Altered NR4A Subfamily Gene Expression Level in Peripheral Blood of Parkinson's and Alzheimer's Disease Patients.Neurotox Res. 2016 10; 30(3):338-44.NR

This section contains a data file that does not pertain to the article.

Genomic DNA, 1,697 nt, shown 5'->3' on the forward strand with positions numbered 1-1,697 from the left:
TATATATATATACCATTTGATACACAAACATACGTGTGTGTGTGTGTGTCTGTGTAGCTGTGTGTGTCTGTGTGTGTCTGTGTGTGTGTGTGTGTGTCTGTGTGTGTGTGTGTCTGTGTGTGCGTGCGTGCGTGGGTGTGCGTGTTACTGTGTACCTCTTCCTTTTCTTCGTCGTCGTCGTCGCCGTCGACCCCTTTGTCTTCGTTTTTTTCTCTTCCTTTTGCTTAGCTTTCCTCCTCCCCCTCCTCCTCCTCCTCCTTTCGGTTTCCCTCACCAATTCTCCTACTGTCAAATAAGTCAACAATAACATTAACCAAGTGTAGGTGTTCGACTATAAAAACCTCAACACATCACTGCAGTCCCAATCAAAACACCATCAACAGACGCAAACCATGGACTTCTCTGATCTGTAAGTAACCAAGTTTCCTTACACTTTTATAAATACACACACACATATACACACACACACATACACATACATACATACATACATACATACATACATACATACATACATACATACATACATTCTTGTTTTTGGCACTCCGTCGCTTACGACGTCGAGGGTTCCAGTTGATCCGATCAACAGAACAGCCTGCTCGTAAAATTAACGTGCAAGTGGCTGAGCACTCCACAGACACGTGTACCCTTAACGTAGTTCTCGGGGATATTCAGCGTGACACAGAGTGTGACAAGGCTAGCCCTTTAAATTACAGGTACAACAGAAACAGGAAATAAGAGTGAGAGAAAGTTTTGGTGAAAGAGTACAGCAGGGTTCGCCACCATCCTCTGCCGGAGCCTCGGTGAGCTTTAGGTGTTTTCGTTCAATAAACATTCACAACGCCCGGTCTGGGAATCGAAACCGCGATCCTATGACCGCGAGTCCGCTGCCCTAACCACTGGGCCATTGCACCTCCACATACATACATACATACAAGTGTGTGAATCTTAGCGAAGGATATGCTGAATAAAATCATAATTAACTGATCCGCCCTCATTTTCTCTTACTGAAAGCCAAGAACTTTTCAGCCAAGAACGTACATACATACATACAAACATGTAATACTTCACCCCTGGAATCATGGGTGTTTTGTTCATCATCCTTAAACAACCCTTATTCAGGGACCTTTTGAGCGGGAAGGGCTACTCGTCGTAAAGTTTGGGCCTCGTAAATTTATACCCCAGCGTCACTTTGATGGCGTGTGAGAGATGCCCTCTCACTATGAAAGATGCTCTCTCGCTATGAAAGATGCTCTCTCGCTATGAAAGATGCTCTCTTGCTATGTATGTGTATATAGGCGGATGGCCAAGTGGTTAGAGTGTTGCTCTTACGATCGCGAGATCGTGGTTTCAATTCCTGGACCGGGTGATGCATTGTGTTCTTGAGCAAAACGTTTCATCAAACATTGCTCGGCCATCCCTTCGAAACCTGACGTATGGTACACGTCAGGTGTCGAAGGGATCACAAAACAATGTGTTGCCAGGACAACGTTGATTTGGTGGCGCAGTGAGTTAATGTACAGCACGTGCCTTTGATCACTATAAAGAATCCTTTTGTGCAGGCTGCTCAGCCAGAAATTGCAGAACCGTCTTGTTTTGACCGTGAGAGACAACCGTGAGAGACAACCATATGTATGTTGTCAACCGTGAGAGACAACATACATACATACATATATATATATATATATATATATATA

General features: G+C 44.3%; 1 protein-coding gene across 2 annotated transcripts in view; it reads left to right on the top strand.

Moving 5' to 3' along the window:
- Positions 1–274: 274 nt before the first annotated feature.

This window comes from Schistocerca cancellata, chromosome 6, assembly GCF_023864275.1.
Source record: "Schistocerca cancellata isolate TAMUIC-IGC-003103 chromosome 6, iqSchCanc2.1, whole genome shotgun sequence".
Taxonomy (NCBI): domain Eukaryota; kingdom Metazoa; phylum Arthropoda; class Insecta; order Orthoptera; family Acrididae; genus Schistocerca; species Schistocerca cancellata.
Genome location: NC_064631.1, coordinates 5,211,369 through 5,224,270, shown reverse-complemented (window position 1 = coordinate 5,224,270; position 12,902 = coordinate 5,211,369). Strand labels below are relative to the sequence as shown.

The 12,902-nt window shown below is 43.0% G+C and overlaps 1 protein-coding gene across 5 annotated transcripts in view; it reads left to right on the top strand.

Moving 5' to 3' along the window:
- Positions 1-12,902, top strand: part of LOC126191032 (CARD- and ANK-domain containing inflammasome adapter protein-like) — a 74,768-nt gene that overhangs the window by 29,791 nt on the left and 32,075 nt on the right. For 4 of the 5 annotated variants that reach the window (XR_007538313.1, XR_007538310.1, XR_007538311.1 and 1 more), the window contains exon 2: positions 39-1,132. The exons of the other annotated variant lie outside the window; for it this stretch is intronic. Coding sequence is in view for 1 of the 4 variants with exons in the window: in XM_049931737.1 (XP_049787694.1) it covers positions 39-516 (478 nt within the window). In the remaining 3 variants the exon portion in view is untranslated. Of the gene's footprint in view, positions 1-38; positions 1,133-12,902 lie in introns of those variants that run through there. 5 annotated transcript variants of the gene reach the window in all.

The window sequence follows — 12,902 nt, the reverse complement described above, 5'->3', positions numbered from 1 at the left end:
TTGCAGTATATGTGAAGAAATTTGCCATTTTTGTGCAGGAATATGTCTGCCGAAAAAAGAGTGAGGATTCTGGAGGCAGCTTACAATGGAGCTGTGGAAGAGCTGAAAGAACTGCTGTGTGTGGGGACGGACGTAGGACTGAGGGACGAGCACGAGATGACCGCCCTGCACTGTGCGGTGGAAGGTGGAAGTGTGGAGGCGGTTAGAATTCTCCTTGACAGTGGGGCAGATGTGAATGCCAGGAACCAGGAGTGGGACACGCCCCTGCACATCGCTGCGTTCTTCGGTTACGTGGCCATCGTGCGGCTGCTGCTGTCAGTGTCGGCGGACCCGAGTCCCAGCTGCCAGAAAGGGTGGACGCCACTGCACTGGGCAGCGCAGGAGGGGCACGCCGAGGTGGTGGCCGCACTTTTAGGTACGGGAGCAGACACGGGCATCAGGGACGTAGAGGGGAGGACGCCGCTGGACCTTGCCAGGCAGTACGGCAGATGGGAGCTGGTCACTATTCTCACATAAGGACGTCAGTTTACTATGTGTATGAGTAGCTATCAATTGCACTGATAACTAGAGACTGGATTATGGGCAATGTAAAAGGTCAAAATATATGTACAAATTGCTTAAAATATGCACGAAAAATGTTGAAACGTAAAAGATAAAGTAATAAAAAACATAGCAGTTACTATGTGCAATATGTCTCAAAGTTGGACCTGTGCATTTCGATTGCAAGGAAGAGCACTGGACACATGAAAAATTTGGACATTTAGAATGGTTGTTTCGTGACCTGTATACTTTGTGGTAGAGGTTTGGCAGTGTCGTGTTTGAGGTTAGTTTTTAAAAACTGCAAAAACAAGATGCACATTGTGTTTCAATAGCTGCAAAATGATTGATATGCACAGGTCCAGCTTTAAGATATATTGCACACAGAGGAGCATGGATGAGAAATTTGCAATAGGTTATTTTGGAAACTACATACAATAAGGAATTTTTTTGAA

Parkinson's disease (PD) is a neurodegenerative pathology characterized by the degeneration of midbrain dopamine neurons, whose development and maintenance in brain is related to the transcription factor NR4A2 (also called Nurr1). Notably, NR4A2 is a neuroprotective agent with anti-inflammatory role in microglia and astrocytes. Furthermore, mutations in NR4A2 gene are associated to the familial form of PD, and its gene expression level is down-regulated in blood obtained from PD patients. NR4A2 belongs to the NR4A subfamily consisting of three members: NR4A1, NR4A2, and NR4A3. The NR4A subfamily shares high degree of homology in their molecular structure and cooperates in a spectrum of functions ranging from central nervous system to immune control during physiological and pathological conditions. Considering the close functional link between the member of NR4A subfamily, we performed a gene expression analysis of NR4A1, NR4A2, and NR4A3 in peripheral blood obtained from PD patients and healthy controls (HC). Then, in order to evaluate possible involvement of the NR4A subfamily in other neurodegenerative processes, we carried out the same analysis on blood obtained from Alzheimer's disease (AD) patients. A correlation between clinical features and gene expression was also evaluated. We found a marked down-regulated gene expression of the NR4A subfamily obtained from PD patients, but only a NR4A1 decrease in AD patients compared to HC. This study reports that the entire NR4A subfamily and not only NR4A2 could be systemically involved in PD suggesting that the study of these factors could be a promising approach to develop PD therapy.